ASADA relied on the presence of AFL officials during interviews with players and club officials to compel them, under their contractual obligations with the AFL, to answer questions. ASADA did not have such powers at the time.
The court case launched by Essendon led to the surfacing of documents that raised embarrassing questions. ASADA, it appears, was not able to produce evidence to substantiate the sweeping claims of criminality made by the Labor ministers. One type of peptide hormone allegedly used at the Essendon club was not on any banned lists in 2012.
The concern of both the Labor government and the AFL quickly became to end the investigation with a face-saving penalty on the Essendon club that did not involve any player being charged with doping offences that could be legally challenged.
The most revealing evidence that emerged in court last week related to meetings that took place in May and June 2013.
At a meeting on May 24 involving Kate Lundy and AFL CEO Andrew Demetriou ASADA head Aurora Andruska was told by Demetriou that it was “completely unacceptable” for the anti-doping body to not deliver a report until late August—on the eve of the AFL final series. The concern of the AFL was the damage to its brand and the potential threat to the hundreds of millions of dollars in revenue generated by the finals.
On June 4, Andruska testified that a government media consultant, David Lording, told her: “Lundy needs something. The minister can’t do anything, it’s all in ASADA’s court. She needs something. She needs a deal with the AFL but she can’t do anything without ASADA agreeing.”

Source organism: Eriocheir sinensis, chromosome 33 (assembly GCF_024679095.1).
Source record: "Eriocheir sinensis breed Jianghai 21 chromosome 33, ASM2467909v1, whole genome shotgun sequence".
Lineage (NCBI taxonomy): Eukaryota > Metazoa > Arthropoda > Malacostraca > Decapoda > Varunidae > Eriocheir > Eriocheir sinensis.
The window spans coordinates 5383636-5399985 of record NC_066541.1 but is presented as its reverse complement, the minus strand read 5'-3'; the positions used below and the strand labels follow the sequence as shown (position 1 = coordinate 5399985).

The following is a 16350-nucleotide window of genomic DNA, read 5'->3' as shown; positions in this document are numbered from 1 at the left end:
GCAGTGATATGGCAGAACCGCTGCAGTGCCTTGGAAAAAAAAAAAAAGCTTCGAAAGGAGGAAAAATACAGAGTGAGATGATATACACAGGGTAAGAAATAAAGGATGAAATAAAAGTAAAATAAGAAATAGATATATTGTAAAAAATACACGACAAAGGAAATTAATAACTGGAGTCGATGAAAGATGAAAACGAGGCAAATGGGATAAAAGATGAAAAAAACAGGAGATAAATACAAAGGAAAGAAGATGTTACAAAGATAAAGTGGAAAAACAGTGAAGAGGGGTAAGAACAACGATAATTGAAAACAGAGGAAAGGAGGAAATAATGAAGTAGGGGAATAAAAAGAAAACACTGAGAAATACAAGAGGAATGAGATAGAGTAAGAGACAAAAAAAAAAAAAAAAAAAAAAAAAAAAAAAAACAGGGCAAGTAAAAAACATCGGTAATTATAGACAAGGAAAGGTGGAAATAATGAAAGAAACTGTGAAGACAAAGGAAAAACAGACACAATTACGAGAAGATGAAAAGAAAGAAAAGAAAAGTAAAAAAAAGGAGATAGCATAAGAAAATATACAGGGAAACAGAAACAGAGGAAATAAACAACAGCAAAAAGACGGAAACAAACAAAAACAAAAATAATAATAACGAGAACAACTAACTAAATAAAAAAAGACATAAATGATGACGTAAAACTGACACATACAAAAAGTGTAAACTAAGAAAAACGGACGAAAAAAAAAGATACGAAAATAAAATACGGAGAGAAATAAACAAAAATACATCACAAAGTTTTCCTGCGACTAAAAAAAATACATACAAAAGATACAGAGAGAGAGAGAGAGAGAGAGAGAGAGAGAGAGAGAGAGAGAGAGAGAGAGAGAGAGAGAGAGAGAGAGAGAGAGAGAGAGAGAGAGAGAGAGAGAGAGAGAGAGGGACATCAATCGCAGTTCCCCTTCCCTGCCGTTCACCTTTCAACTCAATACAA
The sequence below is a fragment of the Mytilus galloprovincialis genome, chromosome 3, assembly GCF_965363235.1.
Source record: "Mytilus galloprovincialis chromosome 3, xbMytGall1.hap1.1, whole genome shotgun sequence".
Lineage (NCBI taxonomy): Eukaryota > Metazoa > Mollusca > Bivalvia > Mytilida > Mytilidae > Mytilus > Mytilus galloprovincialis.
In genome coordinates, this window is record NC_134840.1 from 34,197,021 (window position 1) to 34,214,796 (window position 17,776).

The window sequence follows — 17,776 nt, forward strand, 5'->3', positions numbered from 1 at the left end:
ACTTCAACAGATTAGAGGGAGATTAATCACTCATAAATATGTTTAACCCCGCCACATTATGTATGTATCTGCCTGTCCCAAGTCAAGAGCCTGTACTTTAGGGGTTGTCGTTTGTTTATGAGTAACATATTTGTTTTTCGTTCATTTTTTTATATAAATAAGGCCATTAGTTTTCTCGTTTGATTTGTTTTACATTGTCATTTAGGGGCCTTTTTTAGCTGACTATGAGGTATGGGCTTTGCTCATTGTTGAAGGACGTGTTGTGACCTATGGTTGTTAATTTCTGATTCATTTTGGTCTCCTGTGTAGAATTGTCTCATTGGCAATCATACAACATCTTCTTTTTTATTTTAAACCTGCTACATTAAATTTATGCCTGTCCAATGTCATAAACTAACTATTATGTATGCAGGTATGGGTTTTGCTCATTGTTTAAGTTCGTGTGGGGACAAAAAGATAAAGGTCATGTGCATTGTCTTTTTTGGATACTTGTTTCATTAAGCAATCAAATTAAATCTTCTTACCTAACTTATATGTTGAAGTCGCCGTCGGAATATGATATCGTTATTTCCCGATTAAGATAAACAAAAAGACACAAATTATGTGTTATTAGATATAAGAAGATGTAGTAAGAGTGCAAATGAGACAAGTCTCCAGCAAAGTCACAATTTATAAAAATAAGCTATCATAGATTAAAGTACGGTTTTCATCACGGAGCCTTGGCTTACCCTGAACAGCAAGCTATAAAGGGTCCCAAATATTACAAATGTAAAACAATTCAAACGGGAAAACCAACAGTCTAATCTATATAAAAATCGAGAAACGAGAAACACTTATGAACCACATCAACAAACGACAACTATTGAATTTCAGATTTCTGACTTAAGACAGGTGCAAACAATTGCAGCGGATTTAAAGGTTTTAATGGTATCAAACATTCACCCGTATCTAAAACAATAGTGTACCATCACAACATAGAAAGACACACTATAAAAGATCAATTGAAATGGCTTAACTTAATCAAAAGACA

According to notes of the discussion, Lundy’s departmental deputy secretary Glenys Beauchamp said: “Min[ister]—her colleagues at her, or accusing her of hampering chances for re-election—you need an outcome.” Andruska’s notes read: “Deal with AFL—support staff sacked, points off, players off.”
Andruska denied in court that ASADA acted under political pressure, but the subsequent events raise suspicions that it was involved in a political fix. ASADA provided its interim report to the AFL in early August 2013 despite legal advice that the AFL could not use it to sanction Essendon for unrelated disciplinary reasons. Nevertheless, the AFL appears to have used the report to pressure Essendon and its coach James Hird to accept the fines, suspensions and axing from the finals—an outcome that suited both the Labor government and the AFL.
The suggestion that ASADA was subjected to political pressure has already provoked warnings by former investigators that the World Anti-Doping Agency (WADA) might intervene, out of concerns that the ASADA’s independence was under question. WADA has the power to strip Australia of its right to host international sporting events.
In the end, all that has been established by the protracted affair is that at the top levels of professional sport clubs and athletes are engaged in an endless pursuit of anything to gain a competitive edge over their rivals. At stake are vast revenues and lucrative profits in the multi-billion dollar industry so the efforts to enhance performance are pushed by sports scientists to the very limits of legality.
Nevertheless, the Labor government was able to exploit the scandal to push through legislation in August 2013 giving ASADA extensive new powers of investigation, including to coerce witnesses to answer questions.
The author also recommends:
Australian media furore over sport “drug cheats”
[11 February 2013]